Thursday, June 16, 2011

Proofing, indexing

After a few quiet months — quiet on my end, anyway — my book is back in my lap again. I now have page proofs in front of me, and I have two tasks to complete: (1) proofreading the entire book one more time, now that it has been copyedited by McFarland and laid out by their design staff; and (2) writing the index for the book.

The first task shouldn’t be too tedious. My editor at McFarland made a point of telling me the manuscript was already very clean, and I don’t think a great deal of copyediting was done silently. I have noticed a few changes (e.g., I had written an “about the editor” blurb for myself, separate from the rest of the “about the contributors” blurbs, but McFarland collapsed them into a single list, and put me in the proper spot alphabetically). Now that the book has been laid out, I can tell you that it is [xii] + 217 pages in length. That’s not counting the index, which might add another ten pages or so.

The second task will be more of a challenge, since I have never put together an index before. Well, I guess I can’t say never. I included an index with my fourth-grade school project on Saturn (the planet, not the god), and perhaps for one or two other school projects in the two or three years following. But somehow I don’t think these early experiences will help very much. For one thing, the material being indexed was only ten or so handwritten pages, each half-filled with photos cut out of National Geographic Magazine. Fortunately, for this index, I have the benefit of the advice of friends and colleagues who’ve been through it before.

The quicker I can get the proofing and indexing finished, the sooner the book will be out. Not that I’m going to sacrifice quality for speed. I’m a patient guy, and it’s been nearly three years since I first began to think about this book already. A little while longer isn’t going to hurt. As Gollum said, “more haste less speed”. Eile mit weile, am I right? Or, maggior fretta minor alto. See also: proverbs (cliché), proverbs (foreign language).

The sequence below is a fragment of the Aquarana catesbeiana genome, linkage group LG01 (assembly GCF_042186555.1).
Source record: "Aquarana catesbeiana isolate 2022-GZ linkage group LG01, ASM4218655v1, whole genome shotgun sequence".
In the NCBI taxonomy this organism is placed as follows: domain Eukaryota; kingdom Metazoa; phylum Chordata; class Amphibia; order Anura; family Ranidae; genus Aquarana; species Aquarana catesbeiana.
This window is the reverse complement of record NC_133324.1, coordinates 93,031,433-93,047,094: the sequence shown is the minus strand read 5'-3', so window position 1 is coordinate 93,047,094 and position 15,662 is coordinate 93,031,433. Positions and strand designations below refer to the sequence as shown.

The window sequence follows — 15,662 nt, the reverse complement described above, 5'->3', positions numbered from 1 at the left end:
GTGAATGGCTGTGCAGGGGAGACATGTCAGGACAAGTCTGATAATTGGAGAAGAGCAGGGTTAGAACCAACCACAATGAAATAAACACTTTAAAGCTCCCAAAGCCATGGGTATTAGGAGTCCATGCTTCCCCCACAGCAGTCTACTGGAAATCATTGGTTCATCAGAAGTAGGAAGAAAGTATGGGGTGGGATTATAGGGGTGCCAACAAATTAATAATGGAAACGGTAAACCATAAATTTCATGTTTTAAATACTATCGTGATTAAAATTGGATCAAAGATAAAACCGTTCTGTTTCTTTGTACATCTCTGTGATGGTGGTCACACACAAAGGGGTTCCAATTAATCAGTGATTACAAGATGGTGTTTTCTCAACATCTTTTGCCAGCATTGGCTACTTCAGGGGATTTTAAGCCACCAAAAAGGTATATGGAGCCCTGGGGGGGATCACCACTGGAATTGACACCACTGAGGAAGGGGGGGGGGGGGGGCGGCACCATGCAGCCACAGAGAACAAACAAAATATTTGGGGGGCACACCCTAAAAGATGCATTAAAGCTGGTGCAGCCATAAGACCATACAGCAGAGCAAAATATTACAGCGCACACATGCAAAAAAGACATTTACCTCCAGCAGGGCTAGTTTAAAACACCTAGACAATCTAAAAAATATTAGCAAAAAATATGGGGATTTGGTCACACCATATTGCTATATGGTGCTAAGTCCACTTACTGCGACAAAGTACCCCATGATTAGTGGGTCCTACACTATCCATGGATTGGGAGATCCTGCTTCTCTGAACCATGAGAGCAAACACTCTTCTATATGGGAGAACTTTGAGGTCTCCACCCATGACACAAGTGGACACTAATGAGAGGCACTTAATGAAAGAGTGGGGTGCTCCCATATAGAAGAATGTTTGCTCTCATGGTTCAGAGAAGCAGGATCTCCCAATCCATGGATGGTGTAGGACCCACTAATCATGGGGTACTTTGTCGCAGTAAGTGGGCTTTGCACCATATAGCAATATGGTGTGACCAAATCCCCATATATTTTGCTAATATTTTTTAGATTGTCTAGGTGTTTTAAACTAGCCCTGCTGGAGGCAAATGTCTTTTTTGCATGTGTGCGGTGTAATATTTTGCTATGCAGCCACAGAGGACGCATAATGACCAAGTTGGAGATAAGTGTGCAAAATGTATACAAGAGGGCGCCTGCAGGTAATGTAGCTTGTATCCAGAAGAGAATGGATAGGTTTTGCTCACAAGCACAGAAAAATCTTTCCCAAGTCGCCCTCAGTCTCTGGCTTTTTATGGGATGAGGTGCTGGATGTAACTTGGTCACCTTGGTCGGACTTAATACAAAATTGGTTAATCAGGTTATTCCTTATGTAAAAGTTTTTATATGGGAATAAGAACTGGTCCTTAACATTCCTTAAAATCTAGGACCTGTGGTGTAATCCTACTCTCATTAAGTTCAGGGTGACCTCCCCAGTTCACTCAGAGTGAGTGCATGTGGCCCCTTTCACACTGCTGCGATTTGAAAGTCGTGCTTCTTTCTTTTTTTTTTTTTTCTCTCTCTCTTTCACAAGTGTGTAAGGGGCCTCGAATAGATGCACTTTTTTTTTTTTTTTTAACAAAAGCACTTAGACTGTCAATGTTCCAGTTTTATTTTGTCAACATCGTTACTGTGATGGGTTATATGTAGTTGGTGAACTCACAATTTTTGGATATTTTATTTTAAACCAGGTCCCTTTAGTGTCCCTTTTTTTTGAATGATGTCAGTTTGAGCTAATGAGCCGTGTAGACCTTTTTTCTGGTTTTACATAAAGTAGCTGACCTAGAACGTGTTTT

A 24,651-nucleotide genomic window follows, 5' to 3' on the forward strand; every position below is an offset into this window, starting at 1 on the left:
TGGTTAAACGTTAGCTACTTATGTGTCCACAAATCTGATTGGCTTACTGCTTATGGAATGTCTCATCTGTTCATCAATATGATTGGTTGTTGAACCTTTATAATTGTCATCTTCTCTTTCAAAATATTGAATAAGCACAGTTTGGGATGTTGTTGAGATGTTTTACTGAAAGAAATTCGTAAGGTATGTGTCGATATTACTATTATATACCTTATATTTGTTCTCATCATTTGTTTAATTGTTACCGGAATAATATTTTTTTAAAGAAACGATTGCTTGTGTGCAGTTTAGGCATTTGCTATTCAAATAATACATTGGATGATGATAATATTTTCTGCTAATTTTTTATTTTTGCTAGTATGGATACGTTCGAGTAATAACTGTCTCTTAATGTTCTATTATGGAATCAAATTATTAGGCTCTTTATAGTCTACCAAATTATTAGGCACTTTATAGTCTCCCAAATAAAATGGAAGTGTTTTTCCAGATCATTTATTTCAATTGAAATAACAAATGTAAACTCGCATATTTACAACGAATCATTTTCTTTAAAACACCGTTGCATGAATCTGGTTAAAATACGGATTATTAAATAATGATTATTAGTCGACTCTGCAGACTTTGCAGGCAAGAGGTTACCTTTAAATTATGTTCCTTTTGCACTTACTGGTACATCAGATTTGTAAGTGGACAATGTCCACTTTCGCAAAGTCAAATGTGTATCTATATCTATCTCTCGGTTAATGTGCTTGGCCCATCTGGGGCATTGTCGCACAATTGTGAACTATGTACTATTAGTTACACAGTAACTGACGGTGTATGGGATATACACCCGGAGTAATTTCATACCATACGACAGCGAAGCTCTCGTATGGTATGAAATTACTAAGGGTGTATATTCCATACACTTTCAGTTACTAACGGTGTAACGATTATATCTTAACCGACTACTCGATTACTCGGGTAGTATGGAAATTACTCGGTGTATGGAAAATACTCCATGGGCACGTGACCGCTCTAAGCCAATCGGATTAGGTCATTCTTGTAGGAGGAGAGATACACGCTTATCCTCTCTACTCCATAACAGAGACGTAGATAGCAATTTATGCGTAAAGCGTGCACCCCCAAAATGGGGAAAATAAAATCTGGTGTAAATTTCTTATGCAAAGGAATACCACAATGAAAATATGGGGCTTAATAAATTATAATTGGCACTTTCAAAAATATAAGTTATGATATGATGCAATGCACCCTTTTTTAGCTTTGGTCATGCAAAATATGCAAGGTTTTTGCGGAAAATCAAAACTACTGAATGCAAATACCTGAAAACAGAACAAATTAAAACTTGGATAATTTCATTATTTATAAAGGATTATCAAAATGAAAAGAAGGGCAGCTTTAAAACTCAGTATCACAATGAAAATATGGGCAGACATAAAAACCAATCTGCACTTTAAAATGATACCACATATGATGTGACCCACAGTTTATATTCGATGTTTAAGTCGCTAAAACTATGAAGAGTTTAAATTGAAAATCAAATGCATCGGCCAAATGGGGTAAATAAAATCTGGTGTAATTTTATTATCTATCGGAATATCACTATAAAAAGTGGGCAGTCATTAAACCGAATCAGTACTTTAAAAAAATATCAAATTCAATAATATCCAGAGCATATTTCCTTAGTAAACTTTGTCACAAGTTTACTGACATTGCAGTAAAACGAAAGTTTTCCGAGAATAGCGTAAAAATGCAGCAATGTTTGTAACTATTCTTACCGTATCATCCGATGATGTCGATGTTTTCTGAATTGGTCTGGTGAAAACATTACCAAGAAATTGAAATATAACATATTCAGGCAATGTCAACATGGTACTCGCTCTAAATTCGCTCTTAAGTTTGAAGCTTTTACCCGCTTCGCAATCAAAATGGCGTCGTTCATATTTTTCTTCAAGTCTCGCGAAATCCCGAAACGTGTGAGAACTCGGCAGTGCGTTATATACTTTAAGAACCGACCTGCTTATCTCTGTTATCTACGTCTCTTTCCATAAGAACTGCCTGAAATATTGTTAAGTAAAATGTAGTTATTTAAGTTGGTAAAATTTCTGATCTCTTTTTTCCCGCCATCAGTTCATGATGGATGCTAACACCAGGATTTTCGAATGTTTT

McFarland has tentatively scheduled Tolkien and the Study of His Sources to go to the printer four weeks from yesterday: July 13. I don’t know how long the printing process takes, but it is beginning to look like the date shown on most of the major booksellers’ websites (that is, August 16) might actually be accurate after all. Or at least close. My editor had warned me it would likely be later in the Fall.

I suppose we’ll see soon enough, but for those of you interested in the book, you really don’t have that much longer to wait. I am abuzz with excitement at the imminence of hearing what you all think. Review copies will also be going out before too much longer. Then, if the reception is good, it will be time to bask in my accolades — or if not so good, to duck. :)

Friday, June 10, 2011

Professor Quirrell

Potterphiles will remember “p-p-poor, st-stuttering P-Professor Quirrell”, the ill-fated DADA teacher in Harry Potter’s first year at Hogwarts. For an etymology of the name Quirrell, I’ve seen a few different theories. I give them here in order or popularity and likelihood (in my opinion, of course):
  1. From squirrel, evoking the furtive, fearful, scurrying mannerisms of the familiar rodent — the most common theory, by far, and the most likely explanation;
  2. From Middle English querele (< Old French querele < Latin queri) “complaint, lament(ation)” — going back to same root that gives us querulous — from Quirrell’s whining, complaining personality; or
  3. From Middle English querele “quarrel, dispute, altercation” — going back to the same root as the previous, but with more belligerent than sniveling connotations.